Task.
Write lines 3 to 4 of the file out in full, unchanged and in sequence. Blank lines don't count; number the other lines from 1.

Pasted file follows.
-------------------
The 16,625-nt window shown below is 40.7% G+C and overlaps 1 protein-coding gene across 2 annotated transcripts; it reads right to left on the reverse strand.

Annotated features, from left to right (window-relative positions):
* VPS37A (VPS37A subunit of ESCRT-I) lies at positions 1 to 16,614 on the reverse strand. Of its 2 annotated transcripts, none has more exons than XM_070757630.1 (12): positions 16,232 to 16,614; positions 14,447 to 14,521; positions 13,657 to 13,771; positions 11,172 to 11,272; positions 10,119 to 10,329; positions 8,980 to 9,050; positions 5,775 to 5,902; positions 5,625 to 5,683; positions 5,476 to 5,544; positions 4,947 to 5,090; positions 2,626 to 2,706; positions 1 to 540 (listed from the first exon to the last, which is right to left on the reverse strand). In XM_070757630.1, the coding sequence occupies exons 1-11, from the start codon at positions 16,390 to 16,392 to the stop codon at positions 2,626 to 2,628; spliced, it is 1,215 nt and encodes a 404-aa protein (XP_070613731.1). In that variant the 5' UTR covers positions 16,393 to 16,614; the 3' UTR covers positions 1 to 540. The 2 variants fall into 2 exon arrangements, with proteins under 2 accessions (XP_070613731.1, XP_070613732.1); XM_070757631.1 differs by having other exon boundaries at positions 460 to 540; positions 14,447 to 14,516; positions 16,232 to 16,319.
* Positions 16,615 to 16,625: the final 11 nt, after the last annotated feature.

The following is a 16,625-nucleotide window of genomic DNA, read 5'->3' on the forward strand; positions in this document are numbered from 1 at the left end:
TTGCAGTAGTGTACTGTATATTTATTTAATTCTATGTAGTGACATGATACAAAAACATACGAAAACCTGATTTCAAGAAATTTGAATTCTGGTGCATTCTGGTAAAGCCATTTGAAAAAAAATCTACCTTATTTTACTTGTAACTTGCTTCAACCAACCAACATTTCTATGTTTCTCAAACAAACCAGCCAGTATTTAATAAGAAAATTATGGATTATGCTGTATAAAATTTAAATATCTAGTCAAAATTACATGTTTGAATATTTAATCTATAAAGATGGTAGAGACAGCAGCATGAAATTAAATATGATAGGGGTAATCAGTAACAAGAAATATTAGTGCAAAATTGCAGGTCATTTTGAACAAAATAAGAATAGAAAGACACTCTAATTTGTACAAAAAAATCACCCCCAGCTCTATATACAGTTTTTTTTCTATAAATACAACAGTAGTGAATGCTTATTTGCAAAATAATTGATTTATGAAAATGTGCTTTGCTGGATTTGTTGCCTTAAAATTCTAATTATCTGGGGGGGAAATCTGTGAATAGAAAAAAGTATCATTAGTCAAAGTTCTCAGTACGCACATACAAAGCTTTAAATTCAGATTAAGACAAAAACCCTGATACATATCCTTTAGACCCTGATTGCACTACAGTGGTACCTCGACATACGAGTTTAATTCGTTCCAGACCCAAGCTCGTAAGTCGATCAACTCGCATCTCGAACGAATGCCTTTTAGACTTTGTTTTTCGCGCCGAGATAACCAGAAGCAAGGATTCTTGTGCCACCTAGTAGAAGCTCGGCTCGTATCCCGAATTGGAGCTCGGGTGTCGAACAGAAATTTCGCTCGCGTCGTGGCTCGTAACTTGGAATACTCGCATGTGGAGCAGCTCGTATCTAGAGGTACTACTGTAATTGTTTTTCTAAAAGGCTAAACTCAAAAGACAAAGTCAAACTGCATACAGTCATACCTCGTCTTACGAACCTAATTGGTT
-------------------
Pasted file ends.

* VPS37A (VPS37A subunit of ESCRT-I) lies at positions 1 to 16,614 on the reverse strand. Of its 2 annotated transcripts, none has more exons than XM_070757630.1 (12): positions 16,232 to 16,614; positions 14,447 to 14,521; positions 13,657 to 13,771; positions 11,172 to 11,272; positions 10,119 to 10,329; positions 8,980 to 9,050; positions 5,775 to 5,902; positions 5,625 to 5,683; positions 5,476 to 5,544; positions 4,947 to 5,090; positions 2,626 to 2,706; positions 1 to 540 (listed from the first exon to the last, which is right to left on the reverse strand). In XM_070757630.1, the coding sequence occupies exons 1-11, from the start codon at positions 16,390 to 16,392 to the stop codon at positions 2,626 to 2,628; spliced, it is 1,215 nt and encodes a 404-aa protein (XP_070613731.1). In that variant the 5' UTR covers positions 16,393 to 16,614; the 3' UTR covers positions 1 to 540. The 2 variants fall into 2 exon arrangements, with proteins under 2 accessions (XP_070613731.1, XP_070613732.1); XM_070757631.1 differs by having other exon boundaries at positions 460 to 540; positions 14,447 to 14,516; positions 16,232 to 16,319.
* Positions 16,615 to 16,625: the final 11 nt, after the last annotated feature.